Passengers not deterred by friends' alcohol or marijuana use, Canadian study finds
TUESDAY, May 30, 2017 (HealthDay News) -- More than one-third of Canadian high school students admit riding in cars with drivers who've been drinking alcohol.
And almost 20 percent say they've ridden with someone who'd recently used marijuana, a new study reveals.
"These numbers are concerning," said study author Leia Minaker, an assistant professor at Canada's University of Waterloo. "A significant proportion of car-crash deaths are related to alcohol and drug impairment."
The researchers analyzed results of a 2014-15 national survey taken by 24,650 students. Based on the results, they estimate that 9 percent of students in grades 11 and 12 have driven within an hour of drinking, and more than 9 percent have driven after using marijuana.
"The link between alcohol-impaired driving and collision rates is well-recognized, but the consequences of marijuana use are less clear," Minaker said.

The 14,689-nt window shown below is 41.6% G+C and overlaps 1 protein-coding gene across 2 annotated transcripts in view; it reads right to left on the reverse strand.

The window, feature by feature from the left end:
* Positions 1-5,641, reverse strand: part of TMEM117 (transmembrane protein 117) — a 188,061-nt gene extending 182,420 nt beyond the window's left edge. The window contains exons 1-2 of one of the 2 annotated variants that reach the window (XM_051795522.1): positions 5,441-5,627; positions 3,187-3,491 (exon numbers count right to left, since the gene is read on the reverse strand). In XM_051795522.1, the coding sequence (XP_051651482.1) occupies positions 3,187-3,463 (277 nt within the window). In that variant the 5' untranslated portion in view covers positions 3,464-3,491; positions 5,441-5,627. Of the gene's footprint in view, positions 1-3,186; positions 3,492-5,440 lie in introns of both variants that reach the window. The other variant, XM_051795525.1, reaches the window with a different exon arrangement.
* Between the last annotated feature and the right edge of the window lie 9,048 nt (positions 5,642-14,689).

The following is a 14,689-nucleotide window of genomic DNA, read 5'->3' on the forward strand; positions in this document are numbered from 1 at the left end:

Canada wants to legalize marijuana, and Minaker hopes lawmakers take note of these new findings.
"As legislation is drafted to regulate recreational marijuana over the coming months, the federal government and the provinces need to prioritize keeping marijuana away from kids, and creating strong policies to reduce marijuana-impaired driving," she said.
The researchers found kids from rural areas were more likely to drink and drive than those in urban areas.
The researchers also found that boys were more likely than girls to drive after drinking or using marijuana, while girls were more likely to be in cars with drivers who'd been drinking alcohol.
The study was published recently in the Canadian Medical Association Journal Open.
For more about teens and drunk driving, visit the U.S. Centers for Disease Control and Prevention.